Mississippi unveils marker for 1963 civil rights sit-in

By Emily Wagster Pettus/The Associated Press

JACKSON — Mississippi on Tuesday unveiled a historical marker commemorating the sit-in that took place 50 years earlier at a segregated lunch counter in downtown Jackson.

The Woolworth’s where the sit-in happened has been gone for decades. But, social changes prompted by the civil rights movement are very much in evidence in a state with a large number of black elected officials.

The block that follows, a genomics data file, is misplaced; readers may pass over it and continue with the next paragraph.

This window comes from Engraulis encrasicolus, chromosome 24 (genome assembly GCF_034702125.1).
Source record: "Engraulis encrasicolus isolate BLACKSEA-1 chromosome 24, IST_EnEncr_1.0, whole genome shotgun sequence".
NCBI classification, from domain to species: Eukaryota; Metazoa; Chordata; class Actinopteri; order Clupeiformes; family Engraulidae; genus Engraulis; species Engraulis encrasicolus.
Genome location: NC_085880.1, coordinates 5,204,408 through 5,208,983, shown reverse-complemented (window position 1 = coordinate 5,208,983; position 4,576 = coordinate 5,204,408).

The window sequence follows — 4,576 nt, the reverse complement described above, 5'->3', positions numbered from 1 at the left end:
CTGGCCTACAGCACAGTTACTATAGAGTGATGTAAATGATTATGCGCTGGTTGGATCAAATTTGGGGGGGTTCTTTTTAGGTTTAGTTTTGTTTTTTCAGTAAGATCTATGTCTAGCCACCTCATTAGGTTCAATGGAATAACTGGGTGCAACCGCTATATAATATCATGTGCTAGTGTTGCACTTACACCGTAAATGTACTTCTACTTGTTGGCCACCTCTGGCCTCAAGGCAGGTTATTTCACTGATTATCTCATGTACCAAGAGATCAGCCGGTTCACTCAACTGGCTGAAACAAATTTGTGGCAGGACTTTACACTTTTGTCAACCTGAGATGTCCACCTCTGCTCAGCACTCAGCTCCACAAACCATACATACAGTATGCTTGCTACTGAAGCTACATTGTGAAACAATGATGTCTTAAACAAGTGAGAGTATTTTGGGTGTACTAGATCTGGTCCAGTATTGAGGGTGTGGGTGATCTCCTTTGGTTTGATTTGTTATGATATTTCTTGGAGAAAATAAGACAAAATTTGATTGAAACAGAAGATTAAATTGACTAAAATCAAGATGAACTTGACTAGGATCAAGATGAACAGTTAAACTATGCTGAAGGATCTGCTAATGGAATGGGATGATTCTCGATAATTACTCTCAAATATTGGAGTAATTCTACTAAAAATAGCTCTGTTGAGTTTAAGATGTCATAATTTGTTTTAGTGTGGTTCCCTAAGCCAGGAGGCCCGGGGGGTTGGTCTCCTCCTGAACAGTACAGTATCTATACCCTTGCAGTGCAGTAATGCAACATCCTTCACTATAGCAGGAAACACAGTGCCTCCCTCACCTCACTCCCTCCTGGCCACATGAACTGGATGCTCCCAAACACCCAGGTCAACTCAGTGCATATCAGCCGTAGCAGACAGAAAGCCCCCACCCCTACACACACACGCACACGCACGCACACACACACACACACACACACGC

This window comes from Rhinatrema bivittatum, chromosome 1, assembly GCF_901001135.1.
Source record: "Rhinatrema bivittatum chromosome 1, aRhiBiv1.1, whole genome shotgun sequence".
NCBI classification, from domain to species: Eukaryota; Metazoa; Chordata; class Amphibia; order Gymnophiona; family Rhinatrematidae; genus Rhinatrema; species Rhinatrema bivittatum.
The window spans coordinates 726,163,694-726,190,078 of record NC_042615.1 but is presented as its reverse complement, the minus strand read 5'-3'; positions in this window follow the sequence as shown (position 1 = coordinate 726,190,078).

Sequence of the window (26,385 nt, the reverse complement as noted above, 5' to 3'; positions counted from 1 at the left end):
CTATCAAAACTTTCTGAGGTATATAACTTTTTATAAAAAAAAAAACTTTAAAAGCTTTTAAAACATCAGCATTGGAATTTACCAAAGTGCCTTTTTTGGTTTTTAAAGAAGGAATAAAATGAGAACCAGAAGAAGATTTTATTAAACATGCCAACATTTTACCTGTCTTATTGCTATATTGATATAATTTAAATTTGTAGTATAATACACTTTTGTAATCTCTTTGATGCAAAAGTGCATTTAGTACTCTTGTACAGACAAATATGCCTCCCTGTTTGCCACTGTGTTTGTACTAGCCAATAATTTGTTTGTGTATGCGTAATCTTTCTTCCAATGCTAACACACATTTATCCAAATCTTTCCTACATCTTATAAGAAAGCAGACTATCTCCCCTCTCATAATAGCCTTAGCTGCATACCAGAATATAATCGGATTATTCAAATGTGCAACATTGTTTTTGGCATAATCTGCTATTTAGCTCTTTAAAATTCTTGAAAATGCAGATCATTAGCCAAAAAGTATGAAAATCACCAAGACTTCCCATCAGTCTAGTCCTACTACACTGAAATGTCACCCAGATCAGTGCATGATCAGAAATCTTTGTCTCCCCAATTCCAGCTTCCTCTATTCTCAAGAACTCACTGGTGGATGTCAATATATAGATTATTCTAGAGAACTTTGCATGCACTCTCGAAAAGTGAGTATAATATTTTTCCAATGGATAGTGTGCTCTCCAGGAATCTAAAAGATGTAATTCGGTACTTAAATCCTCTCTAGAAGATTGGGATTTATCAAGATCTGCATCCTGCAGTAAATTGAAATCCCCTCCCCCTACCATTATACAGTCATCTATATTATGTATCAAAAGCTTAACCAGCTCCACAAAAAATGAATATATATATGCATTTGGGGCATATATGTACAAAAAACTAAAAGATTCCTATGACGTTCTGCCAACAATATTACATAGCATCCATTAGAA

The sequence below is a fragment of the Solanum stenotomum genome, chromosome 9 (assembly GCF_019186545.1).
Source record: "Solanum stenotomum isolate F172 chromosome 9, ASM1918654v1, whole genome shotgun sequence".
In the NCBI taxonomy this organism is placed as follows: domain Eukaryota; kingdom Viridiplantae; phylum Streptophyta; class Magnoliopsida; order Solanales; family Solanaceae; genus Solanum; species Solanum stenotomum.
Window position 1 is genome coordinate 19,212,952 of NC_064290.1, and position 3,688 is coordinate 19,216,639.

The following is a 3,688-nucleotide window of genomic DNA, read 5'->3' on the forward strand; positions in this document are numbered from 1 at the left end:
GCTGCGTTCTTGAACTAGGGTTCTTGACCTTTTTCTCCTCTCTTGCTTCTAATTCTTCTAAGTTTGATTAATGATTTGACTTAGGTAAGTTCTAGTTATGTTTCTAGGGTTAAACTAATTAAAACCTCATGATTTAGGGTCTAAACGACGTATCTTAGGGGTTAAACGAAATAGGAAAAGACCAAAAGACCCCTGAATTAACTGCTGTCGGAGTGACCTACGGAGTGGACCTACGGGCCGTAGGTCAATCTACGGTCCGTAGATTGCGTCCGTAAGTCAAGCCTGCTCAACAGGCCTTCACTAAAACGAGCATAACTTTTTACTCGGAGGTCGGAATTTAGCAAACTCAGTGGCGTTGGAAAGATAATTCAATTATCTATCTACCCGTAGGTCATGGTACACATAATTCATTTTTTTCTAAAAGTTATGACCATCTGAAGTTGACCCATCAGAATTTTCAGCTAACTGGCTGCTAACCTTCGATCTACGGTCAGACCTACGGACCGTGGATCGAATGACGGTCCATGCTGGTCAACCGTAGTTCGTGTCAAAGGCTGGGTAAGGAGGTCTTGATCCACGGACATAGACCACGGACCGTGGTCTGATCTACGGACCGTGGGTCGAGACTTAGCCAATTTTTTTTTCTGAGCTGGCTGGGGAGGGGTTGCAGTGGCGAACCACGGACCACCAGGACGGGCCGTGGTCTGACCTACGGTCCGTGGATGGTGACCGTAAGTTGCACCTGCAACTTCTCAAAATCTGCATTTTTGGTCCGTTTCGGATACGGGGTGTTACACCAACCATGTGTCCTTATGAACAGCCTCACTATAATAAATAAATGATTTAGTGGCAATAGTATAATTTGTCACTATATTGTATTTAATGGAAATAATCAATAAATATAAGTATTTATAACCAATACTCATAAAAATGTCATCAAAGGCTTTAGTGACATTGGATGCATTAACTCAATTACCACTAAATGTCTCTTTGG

A racially mixed group of Tougaloo College students and faculty members participated in the sit-in on May 28, 1963. They were attacked by an angry white mob. Some were beaten. Others were doused with ketchup, mustard and sugar.

Former Mississippi Supreme Court Justice Reuben Anderson says the peaceful protesters risked their lives but, “they changed America.”

The historical marker is off Capitol Street, two blocks west of the Governor’s Mansion.